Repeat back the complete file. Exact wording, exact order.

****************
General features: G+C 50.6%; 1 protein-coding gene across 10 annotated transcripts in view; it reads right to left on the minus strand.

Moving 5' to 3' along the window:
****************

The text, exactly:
General features: G+C 50.6%; 1 protein-coding gene across 10 annotated transcripts in view; it reads right to left on the minus strand.

Moving 5' to 3' along the window: